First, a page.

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Knock Me Up, Knock Me Down: Images of Pregnancy in Hollywood Films

Kelly Oliver

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Paper, 248 pages,
ISBN: 978-0-231-16109-1
$26.50 / £18.50

October, 2012
Cloth, 248 pages,
ISBN: 978-0-231-16108-4
$79.50 / £55.00

No longer is pregnancy a repulsive or shameful condition in Hollywood films, but an attractive attribute, often enhancing the romantic or comedic storyline of a female character. Kelly Oliver investigates this curious shift and its reflection of changing attitudes toward women’s roles in reproduction and the family. Not all representations signify progress. Oliver finds that in many pregnancy films, our anxieties over modern reproductive practices and technologies are made manifest, and in some cases perpetuate conventions curtailing women’s freedom. Reading such films as Where the Heart Is (2000), Riding in Cars with Boys (2001), Palindromes (2004), Saved! (2004), Quinceañera (2006), Children of Men (2006), Knocked Up (2007), Juno (2007), Baby Mama (2008), Away We Go (2009), Precious (2009), The Back-up Plan (2010), Due Date (2010), and Twilight: Breaking Dawn (2011), Oliver investigates pregnancy as a vehicle for romance, a political issue of “choice,” a representation of the hosting of “others,” a prism for fears of miscegenation, and a screen for modern technological anxieties.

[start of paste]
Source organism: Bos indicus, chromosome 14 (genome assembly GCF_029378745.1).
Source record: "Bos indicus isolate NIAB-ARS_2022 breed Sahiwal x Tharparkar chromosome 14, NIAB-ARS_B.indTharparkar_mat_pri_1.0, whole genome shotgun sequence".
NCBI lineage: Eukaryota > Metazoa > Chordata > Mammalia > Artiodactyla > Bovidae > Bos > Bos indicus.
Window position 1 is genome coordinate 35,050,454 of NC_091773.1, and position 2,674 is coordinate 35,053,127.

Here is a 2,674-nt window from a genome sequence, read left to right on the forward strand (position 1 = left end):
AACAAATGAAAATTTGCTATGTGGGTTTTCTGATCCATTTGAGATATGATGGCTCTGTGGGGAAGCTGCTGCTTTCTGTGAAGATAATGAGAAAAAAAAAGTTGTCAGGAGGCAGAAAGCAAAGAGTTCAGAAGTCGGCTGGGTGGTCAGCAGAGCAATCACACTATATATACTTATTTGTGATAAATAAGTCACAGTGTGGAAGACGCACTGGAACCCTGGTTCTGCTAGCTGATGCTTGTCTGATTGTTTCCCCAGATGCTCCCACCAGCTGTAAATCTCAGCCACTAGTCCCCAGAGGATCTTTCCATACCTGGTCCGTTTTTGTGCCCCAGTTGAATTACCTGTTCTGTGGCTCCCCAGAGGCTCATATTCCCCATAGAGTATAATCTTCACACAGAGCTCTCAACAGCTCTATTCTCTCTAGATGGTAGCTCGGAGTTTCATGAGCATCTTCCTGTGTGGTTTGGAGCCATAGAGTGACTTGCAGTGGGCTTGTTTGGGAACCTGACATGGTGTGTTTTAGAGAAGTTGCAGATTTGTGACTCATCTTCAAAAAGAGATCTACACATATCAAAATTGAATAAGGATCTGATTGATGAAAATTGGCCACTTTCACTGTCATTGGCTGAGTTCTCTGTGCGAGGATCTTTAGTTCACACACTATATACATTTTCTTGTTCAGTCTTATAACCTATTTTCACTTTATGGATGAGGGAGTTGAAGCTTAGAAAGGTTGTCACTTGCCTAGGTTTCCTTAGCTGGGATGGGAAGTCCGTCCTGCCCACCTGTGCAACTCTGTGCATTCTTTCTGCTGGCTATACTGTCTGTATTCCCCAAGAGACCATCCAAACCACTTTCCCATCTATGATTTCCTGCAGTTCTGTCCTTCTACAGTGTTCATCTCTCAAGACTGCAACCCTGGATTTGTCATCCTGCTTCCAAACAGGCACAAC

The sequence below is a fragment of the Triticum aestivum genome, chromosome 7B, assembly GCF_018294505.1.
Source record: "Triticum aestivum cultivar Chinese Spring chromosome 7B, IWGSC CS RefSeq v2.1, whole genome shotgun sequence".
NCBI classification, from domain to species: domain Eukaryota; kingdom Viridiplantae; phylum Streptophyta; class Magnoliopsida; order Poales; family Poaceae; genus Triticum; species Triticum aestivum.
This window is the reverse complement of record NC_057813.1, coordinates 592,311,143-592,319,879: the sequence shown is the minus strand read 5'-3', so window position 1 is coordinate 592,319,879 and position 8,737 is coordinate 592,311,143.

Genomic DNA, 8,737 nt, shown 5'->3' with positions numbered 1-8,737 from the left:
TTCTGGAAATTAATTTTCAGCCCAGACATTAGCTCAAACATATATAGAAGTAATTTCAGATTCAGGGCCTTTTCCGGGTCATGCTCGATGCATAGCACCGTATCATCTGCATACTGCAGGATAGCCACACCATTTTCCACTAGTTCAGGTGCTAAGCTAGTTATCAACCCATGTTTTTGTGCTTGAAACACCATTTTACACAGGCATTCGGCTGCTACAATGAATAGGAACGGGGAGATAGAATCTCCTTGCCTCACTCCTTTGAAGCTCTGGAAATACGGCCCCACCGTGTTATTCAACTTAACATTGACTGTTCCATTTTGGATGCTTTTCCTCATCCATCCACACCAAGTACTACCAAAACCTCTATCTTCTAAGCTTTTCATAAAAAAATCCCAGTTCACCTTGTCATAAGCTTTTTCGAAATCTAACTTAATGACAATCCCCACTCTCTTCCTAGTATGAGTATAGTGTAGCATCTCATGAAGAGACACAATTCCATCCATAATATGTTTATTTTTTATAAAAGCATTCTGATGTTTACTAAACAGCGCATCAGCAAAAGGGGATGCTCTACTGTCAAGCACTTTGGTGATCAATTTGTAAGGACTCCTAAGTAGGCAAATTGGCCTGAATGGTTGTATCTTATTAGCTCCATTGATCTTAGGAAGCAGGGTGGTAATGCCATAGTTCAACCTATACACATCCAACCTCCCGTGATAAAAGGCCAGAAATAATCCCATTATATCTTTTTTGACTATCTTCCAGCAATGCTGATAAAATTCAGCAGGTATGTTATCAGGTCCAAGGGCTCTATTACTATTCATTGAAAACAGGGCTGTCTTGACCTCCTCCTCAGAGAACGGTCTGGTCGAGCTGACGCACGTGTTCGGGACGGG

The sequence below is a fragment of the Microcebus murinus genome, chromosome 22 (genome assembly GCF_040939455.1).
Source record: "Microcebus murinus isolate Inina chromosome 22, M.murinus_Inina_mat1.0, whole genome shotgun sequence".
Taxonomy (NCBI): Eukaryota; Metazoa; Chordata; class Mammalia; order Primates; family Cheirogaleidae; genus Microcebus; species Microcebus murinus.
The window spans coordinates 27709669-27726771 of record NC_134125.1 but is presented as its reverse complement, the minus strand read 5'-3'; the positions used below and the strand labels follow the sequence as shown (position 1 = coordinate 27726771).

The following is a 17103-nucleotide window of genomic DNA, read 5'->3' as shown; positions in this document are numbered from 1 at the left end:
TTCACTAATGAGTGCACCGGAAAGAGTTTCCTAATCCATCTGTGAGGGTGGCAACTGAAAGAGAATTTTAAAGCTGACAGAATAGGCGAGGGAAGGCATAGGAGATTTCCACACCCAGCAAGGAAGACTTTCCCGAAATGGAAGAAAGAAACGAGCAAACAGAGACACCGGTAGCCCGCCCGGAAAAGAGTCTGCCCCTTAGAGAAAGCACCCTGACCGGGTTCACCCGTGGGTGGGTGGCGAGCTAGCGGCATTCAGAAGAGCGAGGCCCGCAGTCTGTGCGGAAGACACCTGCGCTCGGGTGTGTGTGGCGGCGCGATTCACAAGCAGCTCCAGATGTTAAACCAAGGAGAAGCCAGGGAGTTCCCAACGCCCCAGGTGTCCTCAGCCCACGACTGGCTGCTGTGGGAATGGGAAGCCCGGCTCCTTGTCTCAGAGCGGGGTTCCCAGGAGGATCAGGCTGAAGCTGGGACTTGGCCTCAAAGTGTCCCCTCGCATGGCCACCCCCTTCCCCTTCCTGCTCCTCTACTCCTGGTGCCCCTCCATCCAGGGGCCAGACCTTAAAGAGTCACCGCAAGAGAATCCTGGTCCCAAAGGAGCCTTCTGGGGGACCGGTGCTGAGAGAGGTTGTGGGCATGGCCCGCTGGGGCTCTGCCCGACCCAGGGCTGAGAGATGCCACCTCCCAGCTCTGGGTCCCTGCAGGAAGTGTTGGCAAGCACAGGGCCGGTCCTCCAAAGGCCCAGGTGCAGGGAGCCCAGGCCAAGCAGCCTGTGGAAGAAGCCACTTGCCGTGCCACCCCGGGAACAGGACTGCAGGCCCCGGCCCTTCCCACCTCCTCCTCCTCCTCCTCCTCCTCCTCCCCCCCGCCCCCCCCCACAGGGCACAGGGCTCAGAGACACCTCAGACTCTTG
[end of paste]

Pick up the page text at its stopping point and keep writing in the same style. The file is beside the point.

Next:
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About the Author

Kelly Oliver is W. Alton Jones Professor of Philosophy at Vanderbilt University and the author of Animal Lessons: How They Teach Us To Be Human; Women as Weapons of War: Iraq, Sex and the Media; The Colonization of Psychic Space: Toward a Psychoanalytic Social Theory; Noir Anxiety: Race, Sex, and Maternity in Film Noir; Witnessing: Beyond Recognition; Subjectivity Without Subjects: From Abject Fathers to Desiring Mothers; Family Values: Subjects Between Nature and Culture; Womanizing Nietzsche: Philosophy’s Relation to “the Feminine;” and Reading Kristeva: Unraveling the Double-Bind.

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